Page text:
Risk Management

Acute Postoperative Endophthalmitis

Anne M. Menke, RN, PhD, OMIC Risk Manager

Digest, Fall 2003

Several policyholders have called with concerns about protocols they use for endophthalmitis prophylaxis before ocular surgery. They have heard rumors that it is below the standard of care not to use the latest topical fluoroquinolones. Currently, there is no basis for this claim. The fact that prevention and treatment of this rare but devastating complication remains the object of ongoing controversy contributes to the confusion. Two sources of information can help allay concerns and provide direction for sound therapeutic choices: OMIC claims experience and evidence-based studies.

Q  What is the source of infection in postoperative endophthalmitis?

A  In most cases, the causativeorganism is introduced into the eye at the time of surgery. Studies have identified the eyelids and conjunctiva as the primary source, so prophylactic measures are directed there. Other sources of contamination include secondary infection from sites such as the lacrimal system; contaminated eye drops, surgical instruments, intraocular lenses, or irrigation fluids; other agents introduced into the eye; and major breaches in sterile technique.

Q  What standards exist for prophylaxis?

A  There are currently no definitive standards. The latest evidence-based study by Drs. Cuilla, Starr, and Masket (Ophthalmology, January 2002) gave no prophylactic technique the highest clinical rating; however, an intermediate rating was given to preoperative preparation of the eyelids and conjunctiva with a 5% povidone-iodine solution just before surgery. Because of weak and conflicting evidence, all other reported prophylactic interventions received the lowest recommendation; of these, postoperative subconjunctival antibiotics had greater supporting evidence than the rest.

 In the absence of standards for prophylaxis, what should I do?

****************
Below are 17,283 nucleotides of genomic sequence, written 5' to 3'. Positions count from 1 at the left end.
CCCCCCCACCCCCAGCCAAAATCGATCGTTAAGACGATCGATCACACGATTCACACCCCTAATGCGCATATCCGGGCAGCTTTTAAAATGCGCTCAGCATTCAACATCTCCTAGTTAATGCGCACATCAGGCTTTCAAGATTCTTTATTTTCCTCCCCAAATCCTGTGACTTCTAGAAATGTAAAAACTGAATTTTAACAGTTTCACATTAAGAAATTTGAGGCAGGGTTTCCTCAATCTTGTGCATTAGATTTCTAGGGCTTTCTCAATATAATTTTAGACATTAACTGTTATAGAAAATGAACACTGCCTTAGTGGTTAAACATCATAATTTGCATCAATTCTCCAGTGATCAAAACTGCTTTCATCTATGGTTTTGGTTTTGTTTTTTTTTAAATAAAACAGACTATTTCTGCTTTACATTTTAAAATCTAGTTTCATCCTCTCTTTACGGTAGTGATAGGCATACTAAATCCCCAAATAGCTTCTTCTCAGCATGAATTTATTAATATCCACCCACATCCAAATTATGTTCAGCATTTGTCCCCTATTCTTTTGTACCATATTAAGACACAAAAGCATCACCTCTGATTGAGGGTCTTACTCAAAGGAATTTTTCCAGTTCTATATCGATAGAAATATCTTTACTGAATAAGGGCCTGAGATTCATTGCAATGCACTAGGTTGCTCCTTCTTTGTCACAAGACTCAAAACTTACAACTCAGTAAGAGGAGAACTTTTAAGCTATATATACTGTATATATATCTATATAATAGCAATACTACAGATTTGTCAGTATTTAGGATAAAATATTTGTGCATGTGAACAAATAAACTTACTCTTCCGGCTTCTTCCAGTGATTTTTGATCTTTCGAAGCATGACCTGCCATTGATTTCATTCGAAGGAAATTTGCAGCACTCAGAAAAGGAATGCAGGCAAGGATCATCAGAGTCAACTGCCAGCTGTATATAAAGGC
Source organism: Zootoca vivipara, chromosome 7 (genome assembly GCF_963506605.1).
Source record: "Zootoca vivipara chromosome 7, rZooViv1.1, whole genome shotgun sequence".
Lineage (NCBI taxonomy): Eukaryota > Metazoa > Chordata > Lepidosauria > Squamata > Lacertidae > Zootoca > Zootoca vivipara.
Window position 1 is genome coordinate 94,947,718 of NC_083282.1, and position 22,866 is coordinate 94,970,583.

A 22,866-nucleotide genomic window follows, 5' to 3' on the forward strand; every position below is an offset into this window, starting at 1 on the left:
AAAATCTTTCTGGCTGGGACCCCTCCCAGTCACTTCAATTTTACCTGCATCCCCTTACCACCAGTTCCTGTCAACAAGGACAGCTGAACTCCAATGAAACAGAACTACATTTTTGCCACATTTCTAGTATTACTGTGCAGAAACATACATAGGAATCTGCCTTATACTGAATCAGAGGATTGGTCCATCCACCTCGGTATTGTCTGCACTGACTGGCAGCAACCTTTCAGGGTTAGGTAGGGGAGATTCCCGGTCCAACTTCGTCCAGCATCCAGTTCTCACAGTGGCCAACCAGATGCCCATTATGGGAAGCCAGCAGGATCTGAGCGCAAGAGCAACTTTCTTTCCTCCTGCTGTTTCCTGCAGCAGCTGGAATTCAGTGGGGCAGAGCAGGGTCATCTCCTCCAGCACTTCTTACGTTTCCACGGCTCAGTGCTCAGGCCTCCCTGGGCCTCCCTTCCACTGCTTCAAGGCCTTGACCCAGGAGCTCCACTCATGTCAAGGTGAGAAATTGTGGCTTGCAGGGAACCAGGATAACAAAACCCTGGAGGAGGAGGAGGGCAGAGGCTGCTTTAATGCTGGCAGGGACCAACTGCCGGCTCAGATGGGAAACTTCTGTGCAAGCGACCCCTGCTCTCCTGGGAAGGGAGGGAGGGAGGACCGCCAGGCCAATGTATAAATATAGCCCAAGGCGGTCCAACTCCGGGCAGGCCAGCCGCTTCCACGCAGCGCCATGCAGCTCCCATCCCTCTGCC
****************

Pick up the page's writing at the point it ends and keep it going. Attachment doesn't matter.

A  Base your treatment protocol on sound medical judgment. Tailor your treatment to the patient by taking into account known risk factors such as diabetes or immunosuppression, as well as the risks and benefits of the proposed treatment. Carefully document discussions with the patient, and provide clear, written instructions for pre- and postoperative care. Stay informed by reading peer-reviewed journals, and keep a risk management file of the articles that form the basis for your infection prevention protocol.

Q  What is the greatest malpractice risk associated with endophthalmitis?

A  Without exception, OMIC claims experience shows that liability arises from a delay in diagnosis or treatment, including a delay in referring the patient to a retina-vitreous specialist.

Q  What can I do to reduce the risk of delay in diagnosis?

A  If the surgery was complicated (e.g., capsular tear), took a long time, or required extensive instrumentation, you should have a higher index of suspicion for the development of endophthalmitis. Give all patients written discharge instructions stating the symptoms that warrant contacting you (blurred vision, red eye, pain, photophobia). Educate your staff members who handle telephone calls about the risk of endophthalmitis and train them to always ask patients who have these complaints if they have had eye surgery or trauma. Instruct them to schedule emergent appointments for such patients. Use the same screening criteria yourself when fielding after-hours calls (call OMIC for sample screening guidelines and contact forms). Err on the side of patient safety when deciding to treat over the phone versus examining the patient. Document your decisionmaking process in the medical record, especially when the patient calls with symptoms of a possible infection. Obtain a thorough intervalhistory, and perform and document a careful examination, noting the presence or absence of the signs of endophthalmitis (the cardinal sign is intraocular inflammation greater than expected for that point in the recovery process). If in doubt, consult with and/or refer patients to retina-vitreous specialists for cultureand management.

Q  Are there other measures I can take to reduce endophthalmitis liability?

A  During the informed consentdiscussion, warn patients about the risk of endophthalmitis and the possibility of vision loss. Emphasize the risk if the patient has diabetes, is immunosuppressed, or is having cataract surgery. Have a prudent follow-up plan, especially in symptomatic patients, and ensure that the patient makes the appointment before leaving your office. Diligently follow up on all patients who miss or cancel appointments, again ensuring that they understand that not receiving appropriate treatment could result in blindness. Carefully instruct patients to call you immediately if vision loss, pain, or other ocular problems develop before their next scheduled visit.

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